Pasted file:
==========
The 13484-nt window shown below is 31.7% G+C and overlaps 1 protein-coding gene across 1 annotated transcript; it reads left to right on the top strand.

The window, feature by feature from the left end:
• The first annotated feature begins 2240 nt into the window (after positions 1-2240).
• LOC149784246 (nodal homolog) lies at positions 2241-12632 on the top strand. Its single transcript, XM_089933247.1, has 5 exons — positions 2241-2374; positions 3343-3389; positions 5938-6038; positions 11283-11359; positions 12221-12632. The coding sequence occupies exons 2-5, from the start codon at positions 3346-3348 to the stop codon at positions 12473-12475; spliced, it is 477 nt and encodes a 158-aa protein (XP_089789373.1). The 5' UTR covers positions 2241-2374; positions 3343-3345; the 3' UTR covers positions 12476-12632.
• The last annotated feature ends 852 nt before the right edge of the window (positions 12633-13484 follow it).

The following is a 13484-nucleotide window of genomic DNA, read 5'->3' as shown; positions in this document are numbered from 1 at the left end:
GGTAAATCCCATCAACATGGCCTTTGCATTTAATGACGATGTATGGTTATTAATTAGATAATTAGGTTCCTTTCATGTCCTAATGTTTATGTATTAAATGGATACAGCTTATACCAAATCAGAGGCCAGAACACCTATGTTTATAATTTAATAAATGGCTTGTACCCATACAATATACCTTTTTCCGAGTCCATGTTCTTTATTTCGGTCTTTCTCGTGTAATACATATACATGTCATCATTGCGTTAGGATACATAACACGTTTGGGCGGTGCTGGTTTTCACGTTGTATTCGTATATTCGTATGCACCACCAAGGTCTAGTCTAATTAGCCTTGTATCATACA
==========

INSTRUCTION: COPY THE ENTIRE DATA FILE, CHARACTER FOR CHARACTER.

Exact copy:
The 13484-nt window shown below is 31.7% G+C and overlaps 1 protein-coding gene across 1 annotated transcript; it reads left to right on the top strand.

The window, feature by feature from the left end:
• The first annotated feature begins 2240 nt into the window (after positions 1-2240).
• LOC149784246 (nodal homolog) lies at positions 2241-12632 on the top strand. Its single transcript, XM_089933247.1, has 5 exons — positions 2241-2374; positions 3343-3389; positions 5938-6038; positions 11283-11359; positions 12221-12632. The coding sequence occupies exons 2-5, from the start codon at positions 3346-3348 to the stop codon at positions 12473-12475; spliced, it is 477 nt and encodes a 158-aa protein (XP_089789373.1). The 5' UTR covers positions 2241-2374; positions 3343-3345; the 3' UTR covers positions 12476-12632.
• The last annotated feature ends 852 nt before the right edge of the window (positions 12633-13484 follow it).

The following is a 13484-nucleotide window of genomic DNA, read 5'->3' as shown; positions in this document are numbered from 1 at the left end:
GGTAAATCCCATCAACATGGCCTTTGCATTTAATGACGATGTATGGTTATTAATTAGATAATTAGGTTCCTTTCATGTCCTAATGTTTATGTATTAAATGGATACAGCTTATACCAAATCAGAGGCCAGAACACCTATGTTTATAATTTAATAAATGGCTTGTACCCATACAATATACCTTTTTCCGAGTCCATGTTCTTTATTTCGGTCTTTCTCGTGTAATACATATACATGTCATCATTGCGTTAGGATACATAACACGTTTGGGCGGTGCTGGTTTTCACGTTGTATTCGTATATTCGTATGCACCACCAAGGTCTAGTCTAATTAGCCTTGTATCATACA